Roofing Underlayment Explained

Synthetic Roof Underlayment

How important is underlayment? It’s critical to any properly installed roofing system. It’s the material that is laid over your entire roof deck surface prior to the main roofing material installation.

Underlayment is the most important waterproofing component of your roof system, which is why it is often referred to as “dry-in”. When underlayment is properly installed by a Denver roofer, your home is then considered dried-in. To dry-in your home is to waterproof it with underlayment it and protect from exterior elements. Similar dry-in material is installed under your siding, commonly known as Tyvek paper.

At the conclusion of your roof replacement, your underlayment will not be visible, as it lays beneath the shingles or tiles. Underlayment is excellent at being waterproof and water resistant, but is not resistant to UV rays. Your shingles, tiles, or metal roof surface that cover the underlayment provide protection from the sun (and moisture).

There are different types and some specialty underlayments to know about. Types of underlayment are:

  • Felt paper. This was the most common underlayment of decades past, and some Denver roofing companies still use it to save money. Felt paper is made by creating a thin layer of felt material, and saturating it in asphalt to give it a waterproofing ability. It comes in 15 lb (thinner) or 30 lb (thicker) variations.
  • Synthetic. Synthetic underlayment is thinner, lighter, stronger, and longer lasting than felt paper. That’s why we only use synthetic underlayment at Sol Vista Roofing. Examples of some of our favorites include Owens Corning Rhino Roof, Certainteed Diamonddeck, and Eco Chief Solarhide (especially for DaVinci roofs).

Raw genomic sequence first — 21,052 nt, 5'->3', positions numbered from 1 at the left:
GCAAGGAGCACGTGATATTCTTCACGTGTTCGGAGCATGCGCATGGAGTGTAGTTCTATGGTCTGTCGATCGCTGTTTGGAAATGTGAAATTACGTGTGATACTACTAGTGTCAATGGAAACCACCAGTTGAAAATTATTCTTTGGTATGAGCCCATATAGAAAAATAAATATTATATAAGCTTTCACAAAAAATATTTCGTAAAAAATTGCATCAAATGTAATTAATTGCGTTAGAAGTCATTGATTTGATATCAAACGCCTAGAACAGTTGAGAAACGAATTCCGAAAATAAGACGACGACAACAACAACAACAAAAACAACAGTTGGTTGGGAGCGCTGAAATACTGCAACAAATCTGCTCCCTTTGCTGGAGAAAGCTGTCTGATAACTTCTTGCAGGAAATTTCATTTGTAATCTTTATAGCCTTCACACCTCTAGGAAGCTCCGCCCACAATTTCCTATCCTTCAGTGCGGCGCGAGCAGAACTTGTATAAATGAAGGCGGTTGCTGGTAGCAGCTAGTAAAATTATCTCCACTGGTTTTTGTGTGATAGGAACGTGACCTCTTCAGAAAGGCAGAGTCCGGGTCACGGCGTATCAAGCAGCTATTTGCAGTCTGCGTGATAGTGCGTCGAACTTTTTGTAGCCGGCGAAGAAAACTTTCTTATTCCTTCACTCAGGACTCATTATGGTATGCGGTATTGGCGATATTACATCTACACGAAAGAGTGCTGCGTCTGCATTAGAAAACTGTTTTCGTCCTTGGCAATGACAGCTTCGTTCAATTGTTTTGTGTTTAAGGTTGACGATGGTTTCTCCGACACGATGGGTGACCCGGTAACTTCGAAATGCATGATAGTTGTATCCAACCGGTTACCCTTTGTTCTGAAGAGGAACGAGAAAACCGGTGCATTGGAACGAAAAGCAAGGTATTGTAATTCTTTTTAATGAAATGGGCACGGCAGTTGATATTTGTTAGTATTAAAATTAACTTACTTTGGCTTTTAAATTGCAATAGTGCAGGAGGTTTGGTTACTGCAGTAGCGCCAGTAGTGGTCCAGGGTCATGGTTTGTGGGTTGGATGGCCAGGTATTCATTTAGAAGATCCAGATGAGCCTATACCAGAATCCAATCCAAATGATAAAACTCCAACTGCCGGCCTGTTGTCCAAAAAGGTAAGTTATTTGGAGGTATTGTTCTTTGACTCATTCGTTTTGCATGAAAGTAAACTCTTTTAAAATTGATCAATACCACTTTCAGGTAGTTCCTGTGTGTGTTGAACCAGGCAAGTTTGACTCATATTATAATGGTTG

• High-temperature. High-temp underlayment is used in metal roofing and at high elevations. It has a radiant barrier to protect against the additional heat that is a byproduct of metal roofing. Some of the best known high-temp underlayment for metal roofing is Sharkskin Ultra.
  • Fire rated. In some scenarios, a special underlayment may be needed to achieve a class A fire rating. Synthetic underlayment with asphalt shingles will achieve class A fire rating, but, for example, stone-coated steel roofing above 7,000 feet elevation requires a specialty underlayment, such as GAF Versashield, to be rated as class A.
  • Ice and water shield. Thicker rubberized asphalt based self-adhering membrane. Extra tough waterproofing used in higher-risk areas of your roof such as eaves and valleys. In some mountain roofs, we install Ice and water shield on the entire roof. A couple of our preferred products are Owens Corning WeatherLock, and Grace Ice and Water Shield.
Sol Vista Roofing Dry-In Synthetic Underlayment
A Sol Vista roof dried-in with Owens Corning Rhino Roof underlayment

 

 

 

 

 

 

 

 

Installation

Your Denver roofer will use the underlayment rolls to carefully cover your roof deck from the bottom-up with at least a 3 inch overlap between rows. The underlayment is then attached to the roof deck using plastic-cap nails, which are one-inch nails that have a one-inch plastic headcover for waterproofing the nail hole. While self-adhered underlayments (like ice-and-water shield) don’t require plastic caps because they self-adhere, most Denver roofing company do use a small amount for extra protection. After the entire roof deck is covered with underlayment, the shingle, tile, or metal roof material installation can begin.